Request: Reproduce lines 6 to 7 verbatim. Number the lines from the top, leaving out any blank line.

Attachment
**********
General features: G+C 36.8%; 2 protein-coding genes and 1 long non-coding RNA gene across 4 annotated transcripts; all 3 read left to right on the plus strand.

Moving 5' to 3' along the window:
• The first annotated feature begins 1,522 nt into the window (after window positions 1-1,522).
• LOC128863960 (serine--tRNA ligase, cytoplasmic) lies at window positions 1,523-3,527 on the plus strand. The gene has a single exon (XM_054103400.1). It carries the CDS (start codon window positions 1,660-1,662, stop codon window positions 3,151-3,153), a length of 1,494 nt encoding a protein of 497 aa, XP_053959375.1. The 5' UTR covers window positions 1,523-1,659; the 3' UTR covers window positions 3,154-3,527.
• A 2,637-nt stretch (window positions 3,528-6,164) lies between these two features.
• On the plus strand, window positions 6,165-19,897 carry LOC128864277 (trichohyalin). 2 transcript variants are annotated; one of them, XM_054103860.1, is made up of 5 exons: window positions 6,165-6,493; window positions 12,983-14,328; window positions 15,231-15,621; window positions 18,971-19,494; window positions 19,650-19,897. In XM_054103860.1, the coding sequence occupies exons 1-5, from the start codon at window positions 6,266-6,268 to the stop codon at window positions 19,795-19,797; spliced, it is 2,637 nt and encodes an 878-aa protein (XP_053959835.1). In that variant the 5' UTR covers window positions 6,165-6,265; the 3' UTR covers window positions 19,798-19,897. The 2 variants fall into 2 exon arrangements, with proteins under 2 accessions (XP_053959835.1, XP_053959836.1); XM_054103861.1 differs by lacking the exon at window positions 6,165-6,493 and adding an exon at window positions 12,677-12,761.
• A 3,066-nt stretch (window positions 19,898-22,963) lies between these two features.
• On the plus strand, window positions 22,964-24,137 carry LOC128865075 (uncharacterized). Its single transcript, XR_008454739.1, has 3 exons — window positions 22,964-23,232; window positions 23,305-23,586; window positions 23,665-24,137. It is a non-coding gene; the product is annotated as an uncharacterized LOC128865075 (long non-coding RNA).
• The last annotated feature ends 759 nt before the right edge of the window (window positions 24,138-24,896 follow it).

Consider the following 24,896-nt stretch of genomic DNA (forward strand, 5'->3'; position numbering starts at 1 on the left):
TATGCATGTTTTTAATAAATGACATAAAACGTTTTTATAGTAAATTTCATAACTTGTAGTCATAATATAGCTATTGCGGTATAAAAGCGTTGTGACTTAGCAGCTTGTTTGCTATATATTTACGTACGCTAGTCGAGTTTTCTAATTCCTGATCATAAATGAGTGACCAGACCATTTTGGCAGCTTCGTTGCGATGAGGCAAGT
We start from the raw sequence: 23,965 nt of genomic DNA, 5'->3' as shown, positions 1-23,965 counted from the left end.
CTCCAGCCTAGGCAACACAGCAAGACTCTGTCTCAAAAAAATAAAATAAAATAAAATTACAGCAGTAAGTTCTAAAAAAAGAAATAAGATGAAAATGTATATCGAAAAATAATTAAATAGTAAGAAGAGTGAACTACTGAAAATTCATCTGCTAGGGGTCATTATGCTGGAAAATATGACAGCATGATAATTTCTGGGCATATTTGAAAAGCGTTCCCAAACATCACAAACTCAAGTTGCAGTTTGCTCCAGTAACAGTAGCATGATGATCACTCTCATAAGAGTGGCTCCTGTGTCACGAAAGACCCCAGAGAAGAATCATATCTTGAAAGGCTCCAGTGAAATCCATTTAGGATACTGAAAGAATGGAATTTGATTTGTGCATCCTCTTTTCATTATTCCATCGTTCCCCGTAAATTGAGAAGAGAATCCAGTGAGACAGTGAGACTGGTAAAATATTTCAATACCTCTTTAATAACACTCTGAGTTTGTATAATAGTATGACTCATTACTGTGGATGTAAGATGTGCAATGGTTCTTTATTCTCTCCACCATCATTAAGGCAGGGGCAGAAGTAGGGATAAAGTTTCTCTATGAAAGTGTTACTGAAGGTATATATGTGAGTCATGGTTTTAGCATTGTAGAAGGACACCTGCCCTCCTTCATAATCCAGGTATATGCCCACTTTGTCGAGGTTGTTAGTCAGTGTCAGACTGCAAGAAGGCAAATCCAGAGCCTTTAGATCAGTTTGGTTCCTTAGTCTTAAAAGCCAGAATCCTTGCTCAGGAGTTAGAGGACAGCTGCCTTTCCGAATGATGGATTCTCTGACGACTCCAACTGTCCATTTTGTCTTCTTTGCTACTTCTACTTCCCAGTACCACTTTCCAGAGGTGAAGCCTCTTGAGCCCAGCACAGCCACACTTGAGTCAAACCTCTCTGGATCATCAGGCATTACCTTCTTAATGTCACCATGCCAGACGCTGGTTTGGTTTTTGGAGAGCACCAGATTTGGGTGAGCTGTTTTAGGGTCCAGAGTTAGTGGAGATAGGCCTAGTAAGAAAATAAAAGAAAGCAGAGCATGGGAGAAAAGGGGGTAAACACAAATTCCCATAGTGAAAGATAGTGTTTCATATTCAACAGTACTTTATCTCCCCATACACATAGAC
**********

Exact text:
• On the plus strand, window positions 6,165-19,897 carry LOC128864277 (trichohyalin). 2 transcript variants are annotated; one of them, XM_054103860.1, is made up of 5 exons: window positions 6,165-6,493; window positions 12,983-14,328; window positions 15,231-15,621; window positions 18,971-19,494; window positions 19,650-19,897. In XM_054103860.1, the coding sequence occupies exons 1-5, from the start codon at window positions 6,266-6,268 to the stop codon at window positions 19,795-19,797; spliced, it is 2,637 nt and encodes an 878-aa protein (XP_053959835.1). In that variant the 5' UTR covers window positions 6,165-6,265; the 3' UTR covers window positions 19,798-19,897. The 2 variants fall into 2 exon arrangements, with proteins under 2 accessions (XP_053959835.1, XP_053959836.1); XM_054103861.1 differs by lacking the exon at window positions 6,165-6,493 and adding an exon at window positions 12,677-12,761.
• A 3,066-nt stretch (window positions 19,898-22,963) lies between these two features.